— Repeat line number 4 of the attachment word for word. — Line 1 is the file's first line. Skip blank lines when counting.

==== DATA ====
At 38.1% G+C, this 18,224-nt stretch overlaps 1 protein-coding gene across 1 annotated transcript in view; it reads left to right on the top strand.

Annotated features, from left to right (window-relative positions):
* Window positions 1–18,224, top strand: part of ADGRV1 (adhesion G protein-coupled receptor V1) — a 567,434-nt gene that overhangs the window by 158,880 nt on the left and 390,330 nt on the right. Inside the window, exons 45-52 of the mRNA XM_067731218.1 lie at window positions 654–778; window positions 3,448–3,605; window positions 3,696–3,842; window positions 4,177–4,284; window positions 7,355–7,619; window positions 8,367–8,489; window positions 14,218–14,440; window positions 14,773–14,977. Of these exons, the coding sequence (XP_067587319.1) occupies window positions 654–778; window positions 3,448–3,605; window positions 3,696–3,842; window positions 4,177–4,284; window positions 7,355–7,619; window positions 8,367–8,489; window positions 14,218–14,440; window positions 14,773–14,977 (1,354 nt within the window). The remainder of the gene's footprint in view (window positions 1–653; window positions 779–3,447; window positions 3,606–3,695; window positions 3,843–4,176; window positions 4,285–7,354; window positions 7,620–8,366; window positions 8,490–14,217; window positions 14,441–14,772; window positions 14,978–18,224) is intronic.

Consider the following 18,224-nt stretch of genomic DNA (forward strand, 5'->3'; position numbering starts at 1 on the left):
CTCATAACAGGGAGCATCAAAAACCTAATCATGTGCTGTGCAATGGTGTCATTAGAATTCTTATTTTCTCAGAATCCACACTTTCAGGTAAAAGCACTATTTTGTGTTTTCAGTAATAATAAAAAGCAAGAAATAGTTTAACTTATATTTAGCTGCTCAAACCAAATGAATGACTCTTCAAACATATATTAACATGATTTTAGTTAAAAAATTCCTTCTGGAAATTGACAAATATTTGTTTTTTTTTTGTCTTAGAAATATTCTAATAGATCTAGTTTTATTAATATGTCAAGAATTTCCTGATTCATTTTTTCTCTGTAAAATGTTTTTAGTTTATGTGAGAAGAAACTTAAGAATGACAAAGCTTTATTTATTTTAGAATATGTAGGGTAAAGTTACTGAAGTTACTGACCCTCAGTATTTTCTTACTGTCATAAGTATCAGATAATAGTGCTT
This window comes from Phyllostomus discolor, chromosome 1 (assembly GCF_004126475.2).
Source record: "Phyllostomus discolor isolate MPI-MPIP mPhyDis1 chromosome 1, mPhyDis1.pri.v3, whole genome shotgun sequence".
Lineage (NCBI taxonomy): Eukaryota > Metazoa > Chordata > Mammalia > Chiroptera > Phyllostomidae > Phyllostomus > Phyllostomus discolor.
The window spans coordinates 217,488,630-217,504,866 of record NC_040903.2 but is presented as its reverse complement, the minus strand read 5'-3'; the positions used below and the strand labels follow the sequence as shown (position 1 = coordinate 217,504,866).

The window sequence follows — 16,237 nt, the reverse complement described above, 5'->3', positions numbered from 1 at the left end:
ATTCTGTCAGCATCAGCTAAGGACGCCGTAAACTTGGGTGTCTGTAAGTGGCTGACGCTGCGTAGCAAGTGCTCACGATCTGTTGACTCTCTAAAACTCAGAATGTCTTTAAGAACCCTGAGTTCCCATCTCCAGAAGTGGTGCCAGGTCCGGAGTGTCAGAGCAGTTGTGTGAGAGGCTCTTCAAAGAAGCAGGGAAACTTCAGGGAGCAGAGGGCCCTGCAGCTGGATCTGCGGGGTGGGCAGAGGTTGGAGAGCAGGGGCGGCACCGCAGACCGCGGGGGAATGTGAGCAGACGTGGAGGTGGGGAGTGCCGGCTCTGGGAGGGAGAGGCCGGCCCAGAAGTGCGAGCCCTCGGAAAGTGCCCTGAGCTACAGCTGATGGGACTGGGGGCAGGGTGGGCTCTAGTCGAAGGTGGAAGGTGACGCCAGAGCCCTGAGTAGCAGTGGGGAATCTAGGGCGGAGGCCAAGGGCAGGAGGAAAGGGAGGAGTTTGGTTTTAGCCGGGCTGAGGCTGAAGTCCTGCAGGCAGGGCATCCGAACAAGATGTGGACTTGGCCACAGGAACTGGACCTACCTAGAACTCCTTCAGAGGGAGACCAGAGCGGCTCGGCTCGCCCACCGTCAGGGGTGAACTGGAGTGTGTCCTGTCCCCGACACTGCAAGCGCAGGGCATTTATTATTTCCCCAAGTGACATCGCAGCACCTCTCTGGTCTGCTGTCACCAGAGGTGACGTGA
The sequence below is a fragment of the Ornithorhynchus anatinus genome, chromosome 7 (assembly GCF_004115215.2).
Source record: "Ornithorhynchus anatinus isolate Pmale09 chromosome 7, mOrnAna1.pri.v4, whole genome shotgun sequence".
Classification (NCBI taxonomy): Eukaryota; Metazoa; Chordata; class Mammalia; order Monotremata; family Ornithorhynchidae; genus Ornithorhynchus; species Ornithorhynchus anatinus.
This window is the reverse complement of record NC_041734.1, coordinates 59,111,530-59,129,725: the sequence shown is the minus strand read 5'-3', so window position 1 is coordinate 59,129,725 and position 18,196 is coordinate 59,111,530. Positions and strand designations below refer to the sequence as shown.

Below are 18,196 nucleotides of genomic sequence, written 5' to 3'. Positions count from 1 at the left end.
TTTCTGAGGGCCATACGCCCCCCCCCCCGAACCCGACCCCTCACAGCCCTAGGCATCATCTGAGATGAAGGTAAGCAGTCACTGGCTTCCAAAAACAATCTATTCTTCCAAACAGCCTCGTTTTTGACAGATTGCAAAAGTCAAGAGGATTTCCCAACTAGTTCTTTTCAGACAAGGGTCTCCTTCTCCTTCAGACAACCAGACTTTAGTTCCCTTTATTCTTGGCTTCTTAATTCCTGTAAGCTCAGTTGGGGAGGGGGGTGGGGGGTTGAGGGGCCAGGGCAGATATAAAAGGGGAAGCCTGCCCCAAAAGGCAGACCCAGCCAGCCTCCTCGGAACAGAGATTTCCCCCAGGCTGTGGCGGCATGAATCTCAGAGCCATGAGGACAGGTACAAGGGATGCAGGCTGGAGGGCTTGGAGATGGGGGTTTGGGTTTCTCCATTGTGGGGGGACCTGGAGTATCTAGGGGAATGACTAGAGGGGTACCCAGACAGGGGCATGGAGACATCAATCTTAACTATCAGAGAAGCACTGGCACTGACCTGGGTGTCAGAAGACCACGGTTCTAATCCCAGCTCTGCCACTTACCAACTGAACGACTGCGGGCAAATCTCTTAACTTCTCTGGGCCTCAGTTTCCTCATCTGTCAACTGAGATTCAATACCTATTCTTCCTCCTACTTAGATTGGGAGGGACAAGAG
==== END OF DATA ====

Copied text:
Consider the following 18,224-nt stretch of genomic DNA (forward strand, 5'->3'; position numbering starts at 1 on the left):